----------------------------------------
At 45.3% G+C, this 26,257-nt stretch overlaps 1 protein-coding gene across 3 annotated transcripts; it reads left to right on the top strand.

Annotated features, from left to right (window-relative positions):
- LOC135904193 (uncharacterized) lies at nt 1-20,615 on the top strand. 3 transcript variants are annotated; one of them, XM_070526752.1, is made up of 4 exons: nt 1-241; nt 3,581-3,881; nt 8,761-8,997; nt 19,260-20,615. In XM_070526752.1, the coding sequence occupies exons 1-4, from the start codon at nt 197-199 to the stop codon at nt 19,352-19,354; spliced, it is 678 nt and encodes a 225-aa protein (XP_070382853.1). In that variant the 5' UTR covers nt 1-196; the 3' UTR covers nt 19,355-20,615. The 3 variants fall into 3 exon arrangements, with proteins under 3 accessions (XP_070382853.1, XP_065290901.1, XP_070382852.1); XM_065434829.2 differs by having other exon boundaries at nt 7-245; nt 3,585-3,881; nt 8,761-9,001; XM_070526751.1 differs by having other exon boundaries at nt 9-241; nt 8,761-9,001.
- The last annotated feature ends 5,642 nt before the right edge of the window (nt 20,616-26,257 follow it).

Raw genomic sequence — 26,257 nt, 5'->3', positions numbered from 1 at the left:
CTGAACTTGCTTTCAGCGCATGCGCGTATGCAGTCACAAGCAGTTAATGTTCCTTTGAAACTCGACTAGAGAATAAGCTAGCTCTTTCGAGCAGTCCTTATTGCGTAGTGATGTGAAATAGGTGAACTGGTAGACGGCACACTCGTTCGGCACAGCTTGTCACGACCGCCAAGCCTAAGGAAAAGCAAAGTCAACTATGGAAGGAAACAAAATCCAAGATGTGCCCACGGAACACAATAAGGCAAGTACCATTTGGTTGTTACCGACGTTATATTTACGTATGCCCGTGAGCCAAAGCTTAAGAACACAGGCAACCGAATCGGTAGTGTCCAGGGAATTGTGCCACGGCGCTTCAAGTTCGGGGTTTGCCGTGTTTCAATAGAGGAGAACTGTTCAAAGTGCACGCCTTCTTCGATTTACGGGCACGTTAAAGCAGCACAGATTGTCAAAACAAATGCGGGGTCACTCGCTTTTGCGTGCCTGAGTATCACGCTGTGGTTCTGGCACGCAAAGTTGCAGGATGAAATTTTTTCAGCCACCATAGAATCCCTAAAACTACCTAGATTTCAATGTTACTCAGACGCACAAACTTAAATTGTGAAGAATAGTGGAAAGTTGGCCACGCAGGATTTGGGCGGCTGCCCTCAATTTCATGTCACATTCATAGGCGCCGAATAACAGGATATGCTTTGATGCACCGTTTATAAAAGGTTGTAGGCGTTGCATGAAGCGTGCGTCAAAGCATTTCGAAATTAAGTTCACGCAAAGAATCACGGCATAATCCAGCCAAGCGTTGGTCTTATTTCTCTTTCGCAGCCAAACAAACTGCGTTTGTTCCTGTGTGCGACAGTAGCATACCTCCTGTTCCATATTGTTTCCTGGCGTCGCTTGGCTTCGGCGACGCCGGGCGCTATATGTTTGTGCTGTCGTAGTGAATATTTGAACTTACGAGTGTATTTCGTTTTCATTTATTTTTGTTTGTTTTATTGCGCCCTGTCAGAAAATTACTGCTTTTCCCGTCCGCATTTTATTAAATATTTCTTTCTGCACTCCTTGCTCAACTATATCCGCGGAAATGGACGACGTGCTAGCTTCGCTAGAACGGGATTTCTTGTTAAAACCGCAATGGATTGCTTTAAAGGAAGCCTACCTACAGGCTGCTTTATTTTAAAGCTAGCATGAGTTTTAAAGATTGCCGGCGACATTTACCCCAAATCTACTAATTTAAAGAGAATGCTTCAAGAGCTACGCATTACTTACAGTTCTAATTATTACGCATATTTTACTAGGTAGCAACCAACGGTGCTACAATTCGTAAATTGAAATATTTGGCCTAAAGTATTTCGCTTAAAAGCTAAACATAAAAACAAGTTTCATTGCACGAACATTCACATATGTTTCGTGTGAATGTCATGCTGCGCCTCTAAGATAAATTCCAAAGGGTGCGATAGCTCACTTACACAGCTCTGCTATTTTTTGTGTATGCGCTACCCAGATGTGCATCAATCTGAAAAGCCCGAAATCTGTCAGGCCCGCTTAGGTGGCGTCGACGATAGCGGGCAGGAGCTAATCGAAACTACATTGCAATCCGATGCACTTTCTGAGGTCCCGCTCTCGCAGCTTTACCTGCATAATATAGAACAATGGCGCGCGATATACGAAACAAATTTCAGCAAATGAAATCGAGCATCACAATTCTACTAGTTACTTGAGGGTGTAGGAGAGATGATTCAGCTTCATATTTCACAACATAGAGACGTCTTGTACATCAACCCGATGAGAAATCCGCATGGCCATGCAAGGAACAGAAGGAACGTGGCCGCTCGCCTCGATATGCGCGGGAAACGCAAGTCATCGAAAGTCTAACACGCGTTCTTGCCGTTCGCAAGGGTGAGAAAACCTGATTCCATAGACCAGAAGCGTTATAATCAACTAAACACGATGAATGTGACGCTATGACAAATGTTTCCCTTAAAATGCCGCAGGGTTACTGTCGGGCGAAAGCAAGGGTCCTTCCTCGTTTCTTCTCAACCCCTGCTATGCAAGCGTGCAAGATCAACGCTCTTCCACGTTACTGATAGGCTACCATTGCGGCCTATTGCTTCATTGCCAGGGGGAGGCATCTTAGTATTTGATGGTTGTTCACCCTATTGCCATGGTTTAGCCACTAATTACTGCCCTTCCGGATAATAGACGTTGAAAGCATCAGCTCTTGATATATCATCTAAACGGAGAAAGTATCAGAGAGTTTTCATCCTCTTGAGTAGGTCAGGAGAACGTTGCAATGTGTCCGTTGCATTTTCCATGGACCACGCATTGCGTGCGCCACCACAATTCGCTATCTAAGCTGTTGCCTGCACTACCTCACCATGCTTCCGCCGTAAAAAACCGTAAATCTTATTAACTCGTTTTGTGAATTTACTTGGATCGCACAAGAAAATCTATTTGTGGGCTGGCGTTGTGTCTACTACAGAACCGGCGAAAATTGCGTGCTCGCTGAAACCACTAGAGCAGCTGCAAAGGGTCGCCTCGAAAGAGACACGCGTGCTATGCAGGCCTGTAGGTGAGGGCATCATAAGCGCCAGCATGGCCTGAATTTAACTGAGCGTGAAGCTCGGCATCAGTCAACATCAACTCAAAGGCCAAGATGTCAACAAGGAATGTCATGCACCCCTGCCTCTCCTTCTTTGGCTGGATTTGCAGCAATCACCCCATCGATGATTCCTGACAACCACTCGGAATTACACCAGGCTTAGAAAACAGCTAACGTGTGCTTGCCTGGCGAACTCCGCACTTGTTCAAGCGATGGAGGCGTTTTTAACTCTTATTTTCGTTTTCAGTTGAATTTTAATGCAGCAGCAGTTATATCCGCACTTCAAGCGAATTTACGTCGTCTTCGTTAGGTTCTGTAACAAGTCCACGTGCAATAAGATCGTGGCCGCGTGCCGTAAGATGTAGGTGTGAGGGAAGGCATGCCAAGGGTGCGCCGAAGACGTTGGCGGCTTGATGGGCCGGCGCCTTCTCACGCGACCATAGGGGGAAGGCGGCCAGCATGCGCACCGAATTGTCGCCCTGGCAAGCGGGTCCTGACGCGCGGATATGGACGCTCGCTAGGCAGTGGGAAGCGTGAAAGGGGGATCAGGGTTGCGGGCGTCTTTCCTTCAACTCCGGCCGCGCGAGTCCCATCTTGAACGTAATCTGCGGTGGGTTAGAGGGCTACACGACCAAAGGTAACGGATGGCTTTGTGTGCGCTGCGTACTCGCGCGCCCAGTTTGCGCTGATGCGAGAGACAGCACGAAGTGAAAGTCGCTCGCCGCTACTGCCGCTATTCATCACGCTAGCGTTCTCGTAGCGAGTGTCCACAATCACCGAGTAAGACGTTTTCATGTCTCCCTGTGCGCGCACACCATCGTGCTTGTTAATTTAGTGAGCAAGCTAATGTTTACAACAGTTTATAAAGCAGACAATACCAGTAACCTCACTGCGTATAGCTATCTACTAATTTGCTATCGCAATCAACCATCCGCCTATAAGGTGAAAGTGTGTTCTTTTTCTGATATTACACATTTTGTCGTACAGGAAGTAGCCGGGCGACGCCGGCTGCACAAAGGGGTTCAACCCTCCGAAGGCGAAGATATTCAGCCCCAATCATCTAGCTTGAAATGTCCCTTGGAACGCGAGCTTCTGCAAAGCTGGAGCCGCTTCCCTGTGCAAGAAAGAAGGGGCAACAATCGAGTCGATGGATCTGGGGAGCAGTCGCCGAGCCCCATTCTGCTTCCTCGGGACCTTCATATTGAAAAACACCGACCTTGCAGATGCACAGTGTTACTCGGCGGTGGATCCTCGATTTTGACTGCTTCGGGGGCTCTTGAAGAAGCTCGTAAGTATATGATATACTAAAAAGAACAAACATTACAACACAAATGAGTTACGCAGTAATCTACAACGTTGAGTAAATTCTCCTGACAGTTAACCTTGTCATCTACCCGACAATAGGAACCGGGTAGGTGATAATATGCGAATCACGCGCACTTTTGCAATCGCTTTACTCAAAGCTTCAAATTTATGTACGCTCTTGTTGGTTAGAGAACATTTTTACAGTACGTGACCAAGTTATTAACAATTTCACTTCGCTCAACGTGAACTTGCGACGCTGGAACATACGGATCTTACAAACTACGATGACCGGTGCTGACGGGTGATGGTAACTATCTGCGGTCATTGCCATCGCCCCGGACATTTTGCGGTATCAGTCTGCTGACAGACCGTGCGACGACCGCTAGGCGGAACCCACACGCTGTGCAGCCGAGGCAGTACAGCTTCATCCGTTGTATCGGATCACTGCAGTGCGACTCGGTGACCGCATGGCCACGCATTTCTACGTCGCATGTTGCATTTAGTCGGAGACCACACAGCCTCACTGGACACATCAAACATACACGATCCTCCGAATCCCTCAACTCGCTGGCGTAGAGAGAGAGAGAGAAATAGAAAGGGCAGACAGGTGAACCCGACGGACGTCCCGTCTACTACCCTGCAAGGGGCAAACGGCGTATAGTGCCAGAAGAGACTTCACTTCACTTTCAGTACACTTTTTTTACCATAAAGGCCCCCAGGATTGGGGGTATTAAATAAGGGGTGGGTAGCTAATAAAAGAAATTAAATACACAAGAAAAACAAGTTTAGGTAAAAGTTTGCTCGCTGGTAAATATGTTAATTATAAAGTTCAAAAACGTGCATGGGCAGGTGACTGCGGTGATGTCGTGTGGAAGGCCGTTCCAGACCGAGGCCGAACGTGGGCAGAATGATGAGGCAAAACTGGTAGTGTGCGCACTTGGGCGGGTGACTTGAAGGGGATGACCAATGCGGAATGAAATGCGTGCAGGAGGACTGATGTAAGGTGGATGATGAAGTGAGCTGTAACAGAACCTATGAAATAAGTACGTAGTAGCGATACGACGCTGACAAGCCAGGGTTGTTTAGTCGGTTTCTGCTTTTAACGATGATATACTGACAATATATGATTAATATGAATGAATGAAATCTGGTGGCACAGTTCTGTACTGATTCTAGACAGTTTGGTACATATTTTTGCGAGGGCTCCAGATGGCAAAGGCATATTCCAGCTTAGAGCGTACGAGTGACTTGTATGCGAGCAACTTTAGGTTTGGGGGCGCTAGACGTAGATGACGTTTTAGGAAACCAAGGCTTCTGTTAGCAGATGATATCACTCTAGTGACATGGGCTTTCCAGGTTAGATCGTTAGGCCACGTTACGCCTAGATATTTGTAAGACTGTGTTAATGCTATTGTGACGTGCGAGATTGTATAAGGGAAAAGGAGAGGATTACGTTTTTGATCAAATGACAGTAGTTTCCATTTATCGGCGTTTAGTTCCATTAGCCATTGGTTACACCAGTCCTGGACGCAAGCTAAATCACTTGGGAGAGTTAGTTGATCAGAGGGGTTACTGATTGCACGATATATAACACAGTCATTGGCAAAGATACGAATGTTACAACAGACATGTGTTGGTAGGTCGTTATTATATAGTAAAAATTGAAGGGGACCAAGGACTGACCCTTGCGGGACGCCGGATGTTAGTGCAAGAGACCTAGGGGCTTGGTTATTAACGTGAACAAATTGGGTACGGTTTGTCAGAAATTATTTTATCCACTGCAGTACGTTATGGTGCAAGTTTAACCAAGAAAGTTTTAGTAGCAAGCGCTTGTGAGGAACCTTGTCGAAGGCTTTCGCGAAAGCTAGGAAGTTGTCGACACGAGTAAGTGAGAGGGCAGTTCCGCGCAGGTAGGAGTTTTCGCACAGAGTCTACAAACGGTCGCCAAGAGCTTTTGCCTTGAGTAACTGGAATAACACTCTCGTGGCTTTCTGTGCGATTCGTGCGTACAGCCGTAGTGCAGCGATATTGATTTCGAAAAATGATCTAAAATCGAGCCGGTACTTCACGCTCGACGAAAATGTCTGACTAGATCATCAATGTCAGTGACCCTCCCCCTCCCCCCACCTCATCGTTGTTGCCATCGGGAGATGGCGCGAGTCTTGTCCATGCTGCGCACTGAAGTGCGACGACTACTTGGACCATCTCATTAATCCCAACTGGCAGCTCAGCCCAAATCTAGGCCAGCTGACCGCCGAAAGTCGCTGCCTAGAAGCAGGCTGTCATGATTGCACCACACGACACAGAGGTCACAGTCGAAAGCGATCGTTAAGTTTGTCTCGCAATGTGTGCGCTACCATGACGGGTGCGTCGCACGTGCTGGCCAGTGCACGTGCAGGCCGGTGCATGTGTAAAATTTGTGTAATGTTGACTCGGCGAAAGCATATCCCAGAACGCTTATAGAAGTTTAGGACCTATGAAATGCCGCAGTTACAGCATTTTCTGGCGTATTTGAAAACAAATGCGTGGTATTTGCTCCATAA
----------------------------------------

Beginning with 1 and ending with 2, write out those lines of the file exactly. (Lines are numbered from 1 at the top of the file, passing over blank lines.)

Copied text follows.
At 45.3% G+C, this 26,257-nt stretch overlaps 1 protein-coding gene across 3 annotated transcripts; it reads left to right on the top strand.

Annotated features, from left to right (window-relative positions):